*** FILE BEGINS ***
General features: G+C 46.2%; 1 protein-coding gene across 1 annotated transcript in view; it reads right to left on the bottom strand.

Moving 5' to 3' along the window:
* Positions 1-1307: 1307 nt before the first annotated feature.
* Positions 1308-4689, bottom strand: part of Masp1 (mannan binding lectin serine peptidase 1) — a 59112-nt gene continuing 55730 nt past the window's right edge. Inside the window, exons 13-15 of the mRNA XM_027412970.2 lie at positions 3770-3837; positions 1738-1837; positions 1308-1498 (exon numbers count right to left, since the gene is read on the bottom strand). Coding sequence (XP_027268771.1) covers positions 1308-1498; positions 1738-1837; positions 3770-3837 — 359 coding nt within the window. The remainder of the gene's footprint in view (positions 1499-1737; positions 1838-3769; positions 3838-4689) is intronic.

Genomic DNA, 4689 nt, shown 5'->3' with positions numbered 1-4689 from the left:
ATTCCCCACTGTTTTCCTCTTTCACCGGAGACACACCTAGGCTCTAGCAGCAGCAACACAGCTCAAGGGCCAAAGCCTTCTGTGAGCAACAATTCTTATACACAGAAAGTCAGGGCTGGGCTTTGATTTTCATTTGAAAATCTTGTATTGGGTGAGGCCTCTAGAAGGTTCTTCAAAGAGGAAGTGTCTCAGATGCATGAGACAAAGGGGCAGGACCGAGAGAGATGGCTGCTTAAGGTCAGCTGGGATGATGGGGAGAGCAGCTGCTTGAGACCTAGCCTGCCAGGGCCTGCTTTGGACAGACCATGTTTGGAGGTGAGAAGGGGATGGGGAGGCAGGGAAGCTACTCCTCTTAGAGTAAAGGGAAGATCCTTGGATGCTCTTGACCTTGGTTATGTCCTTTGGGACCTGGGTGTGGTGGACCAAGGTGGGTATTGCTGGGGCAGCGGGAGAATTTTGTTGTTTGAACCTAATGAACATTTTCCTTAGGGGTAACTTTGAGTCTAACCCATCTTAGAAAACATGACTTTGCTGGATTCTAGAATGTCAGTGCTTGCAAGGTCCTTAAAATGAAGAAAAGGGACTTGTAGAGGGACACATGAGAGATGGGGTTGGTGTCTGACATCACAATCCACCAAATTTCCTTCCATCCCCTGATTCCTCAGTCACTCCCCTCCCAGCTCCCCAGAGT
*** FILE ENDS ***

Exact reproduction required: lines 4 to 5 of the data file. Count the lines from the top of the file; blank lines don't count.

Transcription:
* Positions 1308-4689, bottom strand: part of Masp1 (mannan binding lectin serine peptidase 1) — a 59112-nt gene continuing 55730 nt past the window's right edge. Inside the window, exons 13-15 of the mRNA XM_027412970.2 lie at positions 3770-3837; positions 1738-1837; positions 1308-1498 (exon numbers count right to left, since the gene is read on the bottom strand). Coding sequence (XP_027268771.1) covers positions 1308-1498; positions 1738-1837; positions 3770-3837 — 359 coding nt within the window. The remainder of the gene's footprint in view (positions 1499-1737; positions 1838-3769; positions 3838-4689) is intronic.

Genomic DNA, 4689 nt, shown 5'->3' with positions numbered 1-4689 from the left: